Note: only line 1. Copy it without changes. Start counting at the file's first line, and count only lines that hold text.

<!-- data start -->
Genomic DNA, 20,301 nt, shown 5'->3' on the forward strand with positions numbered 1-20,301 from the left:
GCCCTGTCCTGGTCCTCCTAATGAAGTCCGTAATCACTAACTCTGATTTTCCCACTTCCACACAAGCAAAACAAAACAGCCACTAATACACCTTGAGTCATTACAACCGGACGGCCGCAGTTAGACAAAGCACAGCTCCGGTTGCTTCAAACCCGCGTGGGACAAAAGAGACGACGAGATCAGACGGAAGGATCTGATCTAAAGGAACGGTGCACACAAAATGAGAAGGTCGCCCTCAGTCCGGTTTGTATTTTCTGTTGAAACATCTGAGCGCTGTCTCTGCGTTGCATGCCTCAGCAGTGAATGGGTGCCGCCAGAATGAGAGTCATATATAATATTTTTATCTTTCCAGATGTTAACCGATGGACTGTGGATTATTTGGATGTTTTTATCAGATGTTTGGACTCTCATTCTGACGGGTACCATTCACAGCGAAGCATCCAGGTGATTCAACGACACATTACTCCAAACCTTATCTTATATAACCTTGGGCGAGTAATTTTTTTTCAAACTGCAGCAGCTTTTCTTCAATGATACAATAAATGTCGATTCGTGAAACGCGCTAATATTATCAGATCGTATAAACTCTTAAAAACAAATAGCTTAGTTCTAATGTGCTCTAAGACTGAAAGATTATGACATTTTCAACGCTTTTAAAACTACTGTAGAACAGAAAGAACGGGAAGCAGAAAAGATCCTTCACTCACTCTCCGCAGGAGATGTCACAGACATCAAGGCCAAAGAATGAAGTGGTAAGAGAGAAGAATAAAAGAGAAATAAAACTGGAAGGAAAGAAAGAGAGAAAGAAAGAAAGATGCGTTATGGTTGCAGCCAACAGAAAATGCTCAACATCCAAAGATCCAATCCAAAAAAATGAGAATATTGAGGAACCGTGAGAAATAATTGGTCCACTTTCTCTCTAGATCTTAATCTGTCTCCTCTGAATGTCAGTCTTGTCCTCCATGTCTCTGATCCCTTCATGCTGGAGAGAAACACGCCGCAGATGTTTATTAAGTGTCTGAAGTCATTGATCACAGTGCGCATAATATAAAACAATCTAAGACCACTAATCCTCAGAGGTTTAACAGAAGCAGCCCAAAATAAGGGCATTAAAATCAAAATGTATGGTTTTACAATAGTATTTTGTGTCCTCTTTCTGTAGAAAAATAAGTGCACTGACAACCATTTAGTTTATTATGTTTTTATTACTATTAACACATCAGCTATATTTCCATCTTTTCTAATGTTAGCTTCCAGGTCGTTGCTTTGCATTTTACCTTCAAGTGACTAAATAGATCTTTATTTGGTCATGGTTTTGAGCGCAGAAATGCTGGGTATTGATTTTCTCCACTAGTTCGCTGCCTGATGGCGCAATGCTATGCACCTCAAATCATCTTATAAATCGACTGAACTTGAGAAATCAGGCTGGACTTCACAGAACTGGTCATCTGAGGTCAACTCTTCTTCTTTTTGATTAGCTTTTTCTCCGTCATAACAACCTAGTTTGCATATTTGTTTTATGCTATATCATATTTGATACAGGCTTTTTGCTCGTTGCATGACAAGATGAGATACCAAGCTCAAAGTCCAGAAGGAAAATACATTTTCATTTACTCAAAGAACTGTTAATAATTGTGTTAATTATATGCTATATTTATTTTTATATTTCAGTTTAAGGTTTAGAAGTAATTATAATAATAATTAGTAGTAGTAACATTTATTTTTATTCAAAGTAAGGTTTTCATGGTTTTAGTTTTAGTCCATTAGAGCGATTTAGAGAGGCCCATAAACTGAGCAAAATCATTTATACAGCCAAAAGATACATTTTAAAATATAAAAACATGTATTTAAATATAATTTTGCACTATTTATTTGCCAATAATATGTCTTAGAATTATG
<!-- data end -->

Genomic DNA, 20,301 nt, shown 5'->3' on the forward strand with positions numbered 1-20,301 from the left: